In 1971, Michael Collins, former Apollo 11 astronaut, was appointed director of the National Air and Space Museum. The next year, Congress appropriated $41.9 million in construction funds for a new building for NASM. The total volume of the new museum was reduced about 50 percent, however, when funding delays resulted in overall cost estimate increases. Although the museum was redesigned to save costs, the building that resulted contained only two-thirds to three-fourths of the display volume in the earlier design. The architect, Gyo Obata, designed a building that could hold large aircraft and spacecraft in such a way that their significance would be highlighted and museum visitors could view the collection easily.

The NASM building is 635 feet long, 225 feet wide, and 82 feet, 9 inches tall, with 161,145 square feet of exhibition space. Several features of the building represented innovations that were unique at the time and that were highly praised by art and architectural critics. The dimensions are impressive, but the building is actually quite simple, with only two lines of galleries on each of two exhibit levels, all directly accessible from one long central corridor. The interior provides expansive views, especially of the National Mall. Within the building are three main galleries and twenty smaller galleries. The huge halls are uncluttered by columns or other roof supports, and the extensive use of glass suggests the open environment of flight. Many airplanes and spacecraft suspended overhead are seen against the sky, which is visible beyond the glass roof domes.

The groundbreaking ceremony for NASM took place on November 20, 1972, after which work on the new building proceeded on two fronts: the actual construction of the building and work by the staff on the exhibition halls. In 1975, as a gift to the American people on the upcoming occasion of the U.S. Bicentennial, the Federal Republic of Germany provided NASM with a Carl Zeiss VI planetarium instrument and an automatic control system, making NASM’s Albert Einstein Spacearium the only fully automated planetarium of its type in the world. The Soviet Union lent the museum a full-scale mock-up of a Soyuz spacecraft. On February 2, 1976, NASM opened its Independence Avenue lobby to allow the public to watch the installation of artifacts in the Milestones of Flight gallery, where some of the museum’s most historically important items were to be displayed.

On July 1, 1976, as part of the Smithsonian’s contribution to the U.S. Bicentennial celebration, an official and very special ribbon-cutting ceremony took place. It began with a signal sent from the Viking 1 spacecraft that was then approaching Mars, which was relayed from space to the Jet Propulsion Laboratory Jet Propulsion Laboratory in Pasadena, California, then via ground lines to NASM, where it activated a mechanical “arm” identical to one on Viking 1. As the arm retracted, there was a puff of smoke, the ribbon was cut, and the museum’s doors were opened to the public. Speaking at the event, President Gerald R. Ford Ford, Gerald R. called NASM “a perfect birthday present from the American people to themselves.”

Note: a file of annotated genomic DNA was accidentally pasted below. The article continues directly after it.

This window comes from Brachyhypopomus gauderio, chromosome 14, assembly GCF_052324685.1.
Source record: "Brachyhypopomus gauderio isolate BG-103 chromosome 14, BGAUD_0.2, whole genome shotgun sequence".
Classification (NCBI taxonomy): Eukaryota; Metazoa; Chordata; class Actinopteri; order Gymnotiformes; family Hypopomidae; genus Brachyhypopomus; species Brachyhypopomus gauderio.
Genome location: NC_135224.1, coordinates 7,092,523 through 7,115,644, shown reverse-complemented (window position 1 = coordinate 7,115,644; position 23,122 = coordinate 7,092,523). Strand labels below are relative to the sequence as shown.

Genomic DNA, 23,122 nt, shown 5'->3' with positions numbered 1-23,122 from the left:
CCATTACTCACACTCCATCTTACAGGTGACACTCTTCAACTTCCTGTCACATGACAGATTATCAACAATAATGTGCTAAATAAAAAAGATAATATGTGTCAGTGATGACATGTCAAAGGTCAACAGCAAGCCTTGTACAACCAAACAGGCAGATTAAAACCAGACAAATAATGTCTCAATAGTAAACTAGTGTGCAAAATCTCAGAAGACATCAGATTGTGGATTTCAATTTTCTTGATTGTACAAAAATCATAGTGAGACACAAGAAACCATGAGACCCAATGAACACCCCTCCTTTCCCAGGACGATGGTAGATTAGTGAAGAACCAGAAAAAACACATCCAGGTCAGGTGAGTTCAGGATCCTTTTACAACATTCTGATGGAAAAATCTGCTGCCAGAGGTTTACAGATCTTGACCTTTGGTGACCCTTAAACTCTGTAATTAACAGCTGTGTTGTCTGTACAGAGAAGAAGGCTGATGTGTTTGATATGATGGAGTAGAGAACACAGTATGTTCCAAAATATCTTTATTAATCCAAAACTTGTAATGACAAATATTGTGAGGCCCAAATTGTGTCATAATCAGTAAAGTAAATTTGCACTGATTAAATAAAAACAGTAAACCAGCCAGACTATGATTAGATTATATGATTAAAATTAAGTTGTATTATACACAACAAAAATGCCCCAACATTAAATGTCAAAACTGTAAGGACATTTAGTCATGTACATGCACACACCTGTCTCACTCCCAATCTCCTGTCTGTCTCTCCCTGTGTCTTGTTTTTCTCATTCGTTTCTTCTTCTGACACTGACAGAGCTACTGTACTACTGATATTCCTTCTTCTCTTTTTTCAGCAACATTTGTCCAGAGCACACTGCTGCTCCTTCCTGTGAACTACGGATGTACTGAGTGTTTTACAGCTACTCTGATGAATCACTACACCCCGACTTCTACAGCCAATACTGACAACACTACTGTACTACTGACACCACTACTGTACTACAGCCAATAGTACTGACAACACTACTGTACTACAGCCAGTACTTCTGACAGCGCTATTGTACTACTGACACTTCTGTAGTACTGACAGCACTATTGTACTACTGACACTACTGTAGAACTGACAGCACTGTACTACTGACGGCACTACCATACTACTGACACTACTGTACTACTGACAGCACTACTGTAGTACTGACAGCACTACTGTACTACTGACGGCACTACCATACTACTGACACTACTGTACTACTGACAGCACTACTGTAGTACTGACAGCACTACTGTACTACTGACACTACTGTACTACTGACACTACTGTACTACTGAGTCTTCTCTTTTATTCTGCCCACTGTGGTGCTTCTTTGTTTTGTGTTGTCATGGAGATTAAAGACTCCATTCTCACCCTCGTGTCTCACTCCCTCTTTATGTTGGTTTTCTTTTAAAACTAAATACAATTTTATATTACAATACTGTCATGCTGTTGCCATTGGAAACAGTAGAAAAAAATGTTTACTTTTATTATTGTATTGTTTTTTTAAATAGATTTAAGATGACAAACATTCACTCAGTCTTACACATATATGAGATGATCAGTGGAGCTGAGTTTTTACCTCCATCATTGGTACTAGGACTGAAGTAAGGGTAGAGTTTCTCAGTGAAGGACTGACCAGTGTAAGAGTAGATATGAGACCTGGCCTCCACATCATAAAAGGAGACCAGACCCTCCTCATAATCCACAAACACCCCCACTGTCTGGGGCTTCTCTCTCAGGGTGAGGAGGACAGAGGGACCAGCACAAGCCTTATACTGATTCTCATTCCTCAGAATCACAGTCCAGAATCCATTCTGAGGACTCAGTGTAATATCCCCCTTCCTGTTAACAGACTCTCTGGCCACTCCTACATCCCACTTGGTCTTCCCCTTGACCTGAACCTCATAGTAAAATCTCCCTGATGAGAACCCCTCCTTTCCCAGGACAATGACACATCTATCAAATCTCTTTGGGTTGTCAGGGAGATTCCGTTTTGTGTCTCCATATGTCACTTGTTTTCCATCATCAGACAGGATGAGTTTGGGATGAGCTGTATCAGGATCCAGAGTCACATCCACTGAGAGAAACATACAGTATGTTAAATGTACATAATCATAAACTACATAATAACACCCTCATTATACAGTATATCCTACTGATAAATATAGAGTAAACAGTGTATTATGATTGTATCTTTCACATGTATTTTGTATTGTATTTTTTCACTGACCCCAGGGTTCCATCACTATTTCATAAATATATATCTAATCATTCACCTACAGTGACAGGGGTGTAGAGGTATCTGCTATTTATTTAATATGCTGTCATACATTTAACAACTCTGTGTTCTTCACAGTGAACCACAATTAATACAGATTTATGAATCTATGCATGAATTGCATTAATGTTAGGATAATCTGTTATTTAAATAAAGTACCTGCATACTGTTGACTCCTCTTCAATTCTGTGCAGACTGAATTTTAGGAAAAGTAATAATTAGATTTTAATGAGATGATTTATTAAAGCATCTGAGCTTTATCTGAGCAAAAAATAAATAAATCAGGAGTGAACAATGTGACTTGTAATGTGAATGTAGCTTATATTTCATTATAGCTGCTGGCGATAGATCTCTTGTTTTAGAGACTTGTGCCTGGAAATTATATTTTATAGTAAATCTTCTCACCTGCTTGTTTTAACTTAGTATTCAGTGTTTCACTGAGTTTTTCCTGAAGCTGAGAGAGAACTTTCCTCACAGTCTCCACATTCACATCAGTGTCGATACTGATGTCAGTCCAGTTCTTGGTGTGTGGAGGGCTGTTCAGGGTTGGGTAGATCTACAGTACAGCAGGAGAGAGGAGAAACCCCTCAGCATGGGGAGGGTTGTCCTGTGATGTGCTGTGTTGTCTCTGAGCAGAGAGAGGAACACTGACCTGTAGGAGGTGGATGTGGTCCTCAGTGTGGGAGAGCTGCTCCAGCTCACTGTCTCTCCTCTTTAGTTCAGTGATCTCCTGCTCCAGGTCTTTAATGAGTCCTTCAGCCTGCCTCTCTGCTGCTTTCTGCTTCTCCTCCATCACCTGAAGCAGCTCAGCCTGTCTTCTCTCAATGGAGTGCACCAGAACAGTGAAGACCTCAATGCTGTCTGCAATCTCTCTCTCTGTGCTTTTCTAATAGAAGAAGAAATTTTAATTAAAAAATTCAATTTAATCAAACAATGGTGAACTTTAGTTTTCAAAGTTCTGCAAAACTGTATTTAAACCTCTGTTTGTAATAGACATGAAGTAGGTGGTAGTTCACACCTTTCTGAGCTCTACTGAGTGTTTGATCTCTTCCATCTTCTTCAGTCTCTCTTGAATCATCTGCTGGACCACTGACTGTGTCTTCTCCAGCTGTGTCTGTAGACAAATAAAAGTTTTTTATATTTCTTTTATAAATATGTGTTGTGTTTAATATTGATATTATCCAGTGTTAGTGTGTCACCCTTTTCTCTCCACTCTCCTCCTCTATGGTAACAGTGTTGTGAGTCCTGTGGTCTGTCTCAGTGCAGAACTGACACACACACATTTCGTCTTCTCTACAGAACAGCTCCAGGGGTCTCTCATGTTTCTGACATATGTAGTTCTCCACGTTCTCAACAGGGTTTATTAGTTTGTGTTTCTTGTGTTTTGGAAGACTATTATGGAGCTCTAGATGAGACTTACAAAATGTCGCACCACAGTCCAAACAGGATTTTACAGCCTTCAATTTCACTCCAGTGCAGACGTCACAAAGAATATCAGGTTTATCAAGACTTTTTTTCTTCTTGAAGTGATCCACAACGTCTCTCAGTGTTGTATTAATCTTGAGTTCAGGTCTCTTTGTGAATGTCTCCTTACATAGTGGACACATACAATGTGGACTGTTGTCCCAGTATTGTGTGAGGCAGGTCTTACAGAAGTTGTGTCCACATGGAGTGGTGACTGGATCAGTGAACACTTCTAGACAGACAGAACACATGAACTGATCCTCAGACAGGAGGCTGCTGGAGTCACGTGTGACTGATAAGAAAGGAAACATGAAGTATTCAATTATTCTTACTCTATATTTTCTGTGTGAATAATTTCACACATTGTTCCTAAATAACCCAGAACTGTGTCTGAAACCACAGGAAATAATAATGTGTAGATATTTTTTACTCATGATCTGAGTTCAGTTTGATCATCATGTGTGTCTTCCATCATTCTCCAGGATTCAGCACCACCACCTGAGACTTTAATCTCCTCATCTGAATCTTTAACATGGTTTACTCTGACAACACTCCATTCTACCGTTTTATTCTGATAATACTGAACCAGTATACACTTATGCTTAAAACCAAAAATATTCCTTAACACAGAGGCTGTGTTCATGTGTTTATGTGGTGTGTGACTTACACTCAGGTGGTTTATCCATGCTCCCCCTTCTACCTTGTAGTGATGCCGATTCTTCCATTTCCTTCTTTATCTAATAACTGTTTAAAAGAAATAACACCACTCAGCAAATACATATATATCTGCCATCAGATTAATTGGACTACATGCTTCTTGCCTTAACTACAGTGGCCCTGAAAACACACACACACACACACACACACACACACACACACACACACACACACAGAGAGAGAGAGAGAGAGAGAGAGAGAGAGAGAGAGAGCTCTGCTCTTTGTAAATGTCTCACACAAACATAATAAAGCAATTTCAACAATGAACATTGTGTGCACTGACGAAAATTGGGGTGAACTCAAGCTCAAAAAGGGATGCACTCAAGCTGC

Significance

Within a year, NASM was the biggest tourist attraction in Washington, D.C., and it quickly became one of the most visited museums in the world. NASM maintains the largest collection of historic aircraft and spacecraft in the world. It is also a vital center for research into the history, science, and technology of aviation and spaceflight as well as planetary science and terrestrial geology and geophysics. Museums National Air and Space Museum Aviation;National Air and Space Museum Architecture;National Air and Space Museum Smithsonian Institution;National Air and Space Museum

Further Reading
  • citation-type="booksimple"

    xlink:type="simple">“Aerospace Museum Boosts Past, Future,” Aviation Week and Space Technology 105 (July 12, 1976): 38-39, 41-42. Well-illustrated news overview focuses on NASM as an educational facility, highlights several of the artifacts, and presents background facts and figures.
  • citation-type="booksimple"

    xlink:type="simple">Garber, Paul E. The National Aeronautical Collections: Smithsonian Institution National Air and Space Museum. 10th ed. Washington, D.C.: Smithsonian Institution, 1965. Describes the history of the collections then exhibited in the Smithsonian’s Arts and Industries Building. Includes an excellent introductory chapter on how the collections were established and the subsequent need for a museum to house them. Garber’s dream was to display the world’s entire aeronautical collection for the public to view and enjoy.
  • citation-type="booksimple"

    xlink:type="simple">National Air and Space Museum. Celebrating the National Air and Space Museum. New York: CBS Publications, 1976. Presents a very thorough overview of NASM and its collections as well as substantial text on the building’s construction and dimensions. This work now has a certain classic status, as it was the first guide published in observance of the museum’s opening.
  • citation-type="booksimple"

    xlink:type="simple">_______. Official Guide to the Smithsonian National Air and Space Museum. Rev. ed. Washington, D.C.: Smithsonian Institution, 2002. Detailed and lavishly illustrated volume provides an excellent history of the museum’s development as well as a gallery-by-gallery presentation of the milestones of aviation.